A widow who claimed she was knocked down by "Fr Dougal" and injured by a milk float used in the cult television comedy show "Father Ted" has settled a High Court action for damages.
Geraldine Naughton, 59, of Inisgrove, Lahinch Road, Ennis, Co Clare, claimed she was pinned under the float after it drove up against the curb of a roundabout and rolled over her left leg.
According to court documents, the milk float was "driven or steered erratically" by a man dressed as the buffoon priest Fr Dougal McGuire character during the Father Ted festival in Kilfenora, Co Clare on or about February 26, 2008.
Ms Naughton claimed she fell after she was driven up against the curb of a makeshift roundabout by the milk float, whereupon the wheel of the float passed over her leg leaving her in "great pain".
When the float was removed her ankle and lower leg were swollen and extremely painful.
She was conveyed to Ennis General Hospital where x-rays revealed a fracture to the tip of her left fibula and she was placed in plaster. She had to use crutches for eight weeks. She also sustained a laceration to the back of her left ankle.
She was seen at the fracture clinic at Limerick Regional Hospital on various follow up dates where it was also noted she had sustained a friction burn of the skin on her left calf. The cast was removed in April 2008 and she underwent physiotherapy.
According to the plaintiff's claim papers lodged with the High Court, Ms Naughton was "left with a scar that constitutes a cosmetic defect".
"This is a source of great embarrassment to the plaintiff as she is very conscious of the scar," the document stated.
It was also claimed the plaintiff continues to suffer from pain if she partakes in any physical exercise and is unable to wear high heeled shoes.
Ms Naughton sued for damages for personal injury, loss, inconvenience and expense caused or occasioned by the negligence on the part of the defendants or one of them, their servants or agents. She also claimed interest on all special damages pursuant to Statute and further or other reliefs, as well as court costs together with VAT at the appropriate statutory rate.
According to the claim document, the Plaintiff and seven others took part in a fundraising event organised by and for Down Syndrome Ireland Ltd, the first named defendant, which involved pushing a milk float from Ennistymon to Kilfenora in Co Clare, a distance of approximately 10kms.
"The said milk float was the same or a replica of the milk float which had featured in an episode of the television comedy programme Fr Ted, which particular episode was a parody of the action movie "Speed", and accordingly the milk float would be recognised with fondness by aficionados and followers of the Father Ted programme," the claim document stated.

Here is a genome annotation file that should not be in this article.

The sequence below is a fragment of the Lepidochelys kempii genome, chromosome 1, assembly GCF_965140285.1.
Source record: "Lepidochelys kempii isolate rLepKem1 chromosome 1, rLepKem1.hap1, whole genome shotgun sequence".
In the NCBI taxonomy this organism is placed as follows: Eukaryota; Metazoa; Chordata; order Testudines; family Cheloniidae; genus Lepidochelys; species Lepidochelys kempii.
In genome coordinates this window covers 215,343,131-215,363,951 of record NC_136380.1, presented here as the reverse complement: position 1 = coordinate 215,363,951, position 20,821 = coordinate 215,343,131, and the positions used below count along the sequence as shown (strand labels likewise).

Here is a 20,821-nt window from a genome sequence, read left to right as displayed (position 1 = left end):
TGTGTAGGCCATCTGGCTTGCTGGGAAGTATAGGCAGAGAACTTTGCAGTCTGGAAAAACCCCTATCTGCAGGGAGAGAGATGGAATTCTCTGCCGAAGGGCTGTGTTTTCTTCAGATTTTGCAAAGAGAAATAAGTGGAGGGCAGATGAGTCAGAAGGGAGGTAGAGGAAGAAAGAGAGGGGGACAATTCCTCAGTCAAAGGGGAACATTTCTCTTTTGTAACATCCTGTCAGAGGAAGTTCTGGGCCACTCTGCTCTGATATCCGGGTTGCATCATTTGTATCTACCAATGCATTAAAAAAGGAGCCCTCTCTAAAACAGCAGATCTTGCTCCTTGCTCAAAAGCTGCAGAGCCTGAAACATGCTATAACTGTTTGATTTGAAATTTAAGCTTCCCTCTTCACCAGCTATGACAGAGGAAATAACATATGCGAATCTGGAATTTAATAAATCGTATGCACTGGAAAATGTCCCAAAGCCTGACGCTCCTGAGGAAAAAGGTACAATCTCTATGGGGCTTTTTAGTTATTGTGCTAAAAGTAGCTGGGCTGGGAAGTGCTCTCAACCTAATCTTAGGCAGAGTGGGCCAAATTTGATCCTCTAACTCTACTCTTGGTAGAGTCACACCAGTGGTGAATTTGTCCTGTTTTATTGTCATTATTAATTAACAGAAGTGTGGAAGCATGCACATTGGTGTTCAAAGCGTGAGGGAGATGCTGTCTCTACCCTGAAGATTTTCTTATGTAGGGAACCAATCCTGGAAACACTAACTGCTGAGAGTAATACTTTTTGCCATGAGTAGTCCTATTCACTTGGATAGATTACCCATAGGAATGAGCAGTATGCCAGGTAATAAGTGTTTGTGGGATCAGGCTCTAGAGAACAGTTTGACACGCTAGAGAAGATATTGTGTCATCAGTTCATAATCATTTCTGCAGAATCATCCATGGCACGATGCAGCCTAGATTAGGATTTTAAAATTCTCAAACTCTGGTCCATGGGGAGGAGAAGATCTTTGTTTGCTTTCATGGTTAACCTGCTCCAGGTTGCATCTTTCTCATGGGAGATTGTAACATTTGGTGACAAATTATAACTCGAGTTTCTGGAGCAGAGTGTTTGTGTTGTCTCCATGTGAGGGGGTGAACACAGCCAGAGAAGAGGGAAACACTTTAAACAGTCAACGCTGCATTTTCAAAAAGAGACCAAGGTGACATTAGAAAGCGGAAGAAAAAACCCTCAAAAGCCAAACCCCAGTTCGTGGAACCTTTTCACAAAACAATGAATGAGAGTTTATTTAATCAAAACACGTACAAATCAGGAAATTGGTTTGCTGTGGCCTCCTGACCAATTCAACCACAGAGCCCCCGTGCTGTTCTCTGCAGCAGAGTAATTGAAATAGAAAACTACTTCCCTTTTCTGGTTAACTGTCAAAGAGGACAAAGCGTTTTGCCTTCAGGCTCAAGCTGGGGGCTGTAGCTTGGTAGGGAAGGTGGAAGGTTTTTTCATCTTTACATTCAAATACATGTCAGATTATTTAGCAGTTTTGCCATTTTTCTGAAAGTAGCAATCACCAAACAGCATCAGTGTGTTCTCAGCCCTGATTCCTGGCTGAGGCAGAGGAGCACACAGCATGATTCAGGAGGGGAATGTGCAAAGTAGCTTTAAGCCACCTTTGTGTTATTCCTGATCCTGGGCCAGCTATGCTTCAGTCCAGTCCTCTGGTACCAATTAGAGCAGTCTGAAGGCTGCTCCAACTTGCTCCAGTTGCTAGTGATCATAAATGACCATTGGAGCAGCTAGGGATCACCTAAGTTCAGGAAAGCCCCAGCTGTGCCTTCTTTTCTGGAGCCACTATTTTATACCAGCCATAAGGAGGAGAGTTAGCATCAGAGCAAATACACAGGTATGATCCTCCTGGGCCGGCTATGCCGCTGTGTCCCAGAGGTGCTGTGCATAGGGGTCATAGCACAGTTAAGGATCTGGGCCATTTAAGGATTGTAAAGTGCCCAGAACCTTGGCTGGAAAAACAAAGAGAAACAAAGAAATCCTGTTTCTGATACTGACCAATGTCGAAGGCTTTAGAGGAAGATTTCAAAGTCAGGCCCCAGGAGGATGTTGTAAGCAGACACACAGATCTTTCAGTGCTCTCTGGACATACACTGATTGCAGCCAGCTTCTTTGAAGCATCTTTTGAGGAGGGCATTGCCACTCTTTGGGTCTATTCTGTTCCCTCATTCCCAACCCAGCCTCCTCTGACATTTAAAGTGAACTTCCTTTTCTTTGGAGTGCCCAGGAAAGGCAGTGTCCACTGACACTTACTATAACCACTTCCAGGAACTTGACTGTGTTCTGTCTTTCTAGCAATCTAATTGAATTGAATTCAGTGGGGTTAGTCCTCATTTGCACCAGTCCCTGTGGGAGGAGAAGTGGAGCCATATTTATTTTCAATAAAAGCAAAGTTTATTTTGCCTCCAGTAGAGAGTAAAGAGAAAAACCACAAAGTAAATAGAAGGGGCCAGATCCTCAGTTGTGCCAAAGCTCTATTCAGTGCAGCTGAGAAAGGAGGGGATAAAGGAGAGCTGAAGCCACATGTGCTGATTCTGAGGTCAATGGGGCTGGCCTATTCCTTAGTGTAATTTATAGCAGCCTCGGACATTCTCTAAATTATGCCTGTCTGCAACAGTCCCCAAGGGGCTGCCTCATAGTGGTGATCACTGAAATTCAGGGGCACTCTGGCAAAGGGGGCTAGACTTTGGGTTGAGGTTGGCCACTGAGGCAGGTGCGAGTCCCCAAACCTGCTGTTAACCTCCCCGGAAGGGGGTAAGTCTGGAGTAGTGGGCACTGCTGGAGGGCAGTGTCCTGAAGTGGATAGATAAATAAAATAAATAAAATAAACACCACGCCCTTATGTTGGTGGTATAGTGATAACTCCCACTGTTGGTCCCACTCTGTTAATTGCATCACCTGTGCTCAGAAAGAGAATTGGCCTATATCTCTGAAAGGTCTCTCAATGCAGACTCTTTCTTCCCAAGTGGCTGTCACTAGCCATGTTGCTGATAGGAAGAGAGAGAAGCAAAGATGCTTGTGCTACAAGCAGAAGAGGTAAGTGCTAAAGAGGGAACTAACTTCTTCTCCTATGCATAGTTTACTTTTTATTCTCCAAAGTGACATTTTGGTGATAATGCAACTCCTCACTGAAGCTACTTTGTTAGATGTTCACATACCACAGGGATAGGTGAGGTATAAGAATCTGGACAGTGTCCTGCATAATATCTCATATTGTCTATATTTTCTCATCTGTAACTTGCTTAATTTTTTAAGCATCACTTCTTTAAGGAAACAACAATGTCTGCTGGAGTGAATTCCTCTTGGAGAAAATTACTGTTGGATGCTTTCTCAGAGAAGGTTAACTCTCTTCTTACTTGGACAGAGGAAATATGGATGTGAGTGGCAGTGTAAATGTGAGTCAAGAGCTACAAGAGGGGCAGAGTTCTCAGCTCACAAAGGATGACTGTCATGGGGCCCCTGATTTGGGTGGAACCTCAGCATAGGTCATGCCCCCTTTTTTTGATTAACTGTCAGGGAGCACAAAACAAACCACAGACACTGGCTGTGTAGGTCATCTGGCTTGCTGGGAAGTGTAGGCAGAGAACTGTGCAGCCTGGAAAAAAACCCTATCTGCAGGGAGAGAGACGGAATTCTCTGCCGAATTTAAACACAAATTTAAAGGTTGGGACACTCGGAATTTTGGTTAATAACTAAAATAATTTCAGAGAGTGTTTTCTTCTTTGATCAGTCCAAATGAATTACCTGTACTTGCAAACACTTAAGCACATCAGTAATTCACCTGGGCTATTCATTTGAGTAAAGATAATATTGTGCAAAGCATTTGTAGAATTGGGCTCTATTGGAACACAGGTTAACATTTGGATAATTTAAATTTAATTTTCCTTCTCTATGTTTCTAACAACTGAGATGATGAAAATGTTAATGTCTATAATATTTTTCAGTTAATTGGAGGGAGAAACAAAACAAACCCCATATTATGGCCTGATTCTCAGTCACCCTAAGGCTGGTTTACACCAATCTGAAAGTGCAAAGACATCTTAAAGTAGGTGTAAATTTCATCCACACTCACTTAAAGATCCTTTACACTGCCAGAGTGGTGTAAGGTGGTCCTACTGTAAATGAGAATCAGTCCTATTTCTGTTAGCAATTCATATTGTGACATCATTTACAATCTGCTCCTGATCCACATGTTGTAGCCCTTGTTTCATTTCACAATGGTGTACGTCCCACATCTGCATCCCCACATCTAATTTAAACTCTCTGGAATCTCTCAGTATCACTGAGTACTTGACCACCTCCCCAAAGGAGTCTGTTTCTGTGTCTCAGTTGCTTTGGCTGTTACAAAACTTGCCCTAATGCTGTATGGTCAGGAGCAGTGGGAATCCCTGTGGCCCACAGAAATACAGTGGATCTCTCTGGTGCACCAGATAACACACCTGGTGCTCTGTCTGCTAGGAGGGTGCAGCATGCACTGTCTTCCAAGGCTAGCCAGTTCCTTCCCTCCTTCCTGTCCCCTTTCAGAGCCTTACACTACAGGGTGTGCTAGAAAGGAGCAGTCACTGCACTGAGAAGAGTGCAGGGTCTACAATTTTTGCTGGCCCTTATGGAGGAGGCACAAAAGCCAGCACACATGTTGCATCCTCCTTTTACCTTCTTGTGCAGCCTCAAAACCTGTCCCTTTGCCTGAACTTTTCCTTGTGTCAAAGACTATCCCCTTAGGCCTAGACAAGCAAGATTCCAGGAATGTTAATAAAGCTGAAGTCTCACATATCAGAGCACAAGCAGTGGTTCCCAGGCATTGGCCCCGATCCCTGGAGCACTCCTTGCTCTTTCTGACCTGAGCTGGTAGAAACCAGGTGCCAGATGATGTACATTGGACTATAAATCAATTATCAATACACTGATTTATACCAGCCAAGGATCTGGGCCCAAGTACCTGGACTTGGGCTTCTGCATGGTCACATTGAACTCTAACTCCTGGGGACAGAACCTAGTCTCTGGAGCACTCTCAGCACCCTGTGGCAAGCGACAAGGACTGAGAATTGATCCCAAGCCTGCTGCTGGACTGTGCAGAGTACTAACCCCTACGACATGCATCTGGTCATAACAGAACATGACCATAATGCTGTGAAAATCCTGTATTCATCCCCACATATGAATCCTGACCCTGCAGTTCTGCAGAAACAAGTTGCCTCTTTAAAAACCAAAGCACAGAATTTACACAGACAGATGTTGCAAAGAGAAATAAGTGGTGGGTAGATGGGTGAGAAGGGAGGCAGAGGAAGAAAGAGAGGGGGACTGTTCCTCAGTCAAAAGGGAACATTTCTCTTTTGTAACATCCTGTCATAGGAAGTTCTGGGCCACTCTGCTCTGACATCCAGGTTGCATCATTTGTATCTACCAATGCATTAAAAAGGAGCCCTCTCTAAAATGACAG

The Father Ted festival -- run by the second named defendants Friends of Ted Ltd, which organises festivals and events themed on the "Father Ted" television show, and has its registered office at 27 The Nurseries, Taylor's Hill, Galway -- was taking place in Kilfenora at the time.
It was claimed that, after completing the push to Kilfenora, the plaintiff and her friends were asked by a servant or agent of the charity to return to the square in Kilfenora to push the float around a temporary roundabout which had been put in the main square so as to generate publicity for the Father Ted festival as there was various media present.
The plaintiff claimed she was taking part in the push organised by Down Syndrome Ireland and was struck by a vehicle owned or in control of Down Syndrome Ireland but at the time being steered by a servant or agent of the Fr Ted Festival.
Senior Counsel, Michael McMahon asked the court to strike out the matter after it was heard an undisclosed settlement was agreed.
There was no admission of liability by any of the parties involved.
The terms of the settlement was not disclosed and the mater was struck out by Mr Justice Iarfhlaith O'Neill at the High Court sitting in Limerick.
Meanwhile, speaking to the Irish Independent this evening, a spokesperson for Tedfest distanced themselves from the case.
A former employee of the ‘Friends of Ted Limited’ said that she was no longer involved in the company but that she was made aware at the time that the incident had occurred but that “it was in the right hands”.
The organisers of the annual ‘TedFest’, which is set to take place on Inis Mor this weekend, last night distanced themselves from the incident.
“We are aware of the incident. Just to be clear, it wasn’t TedFest. We have nothing to do with it now,” a spokesperson for the festival said.
David Raleigh and Emma Jane Hade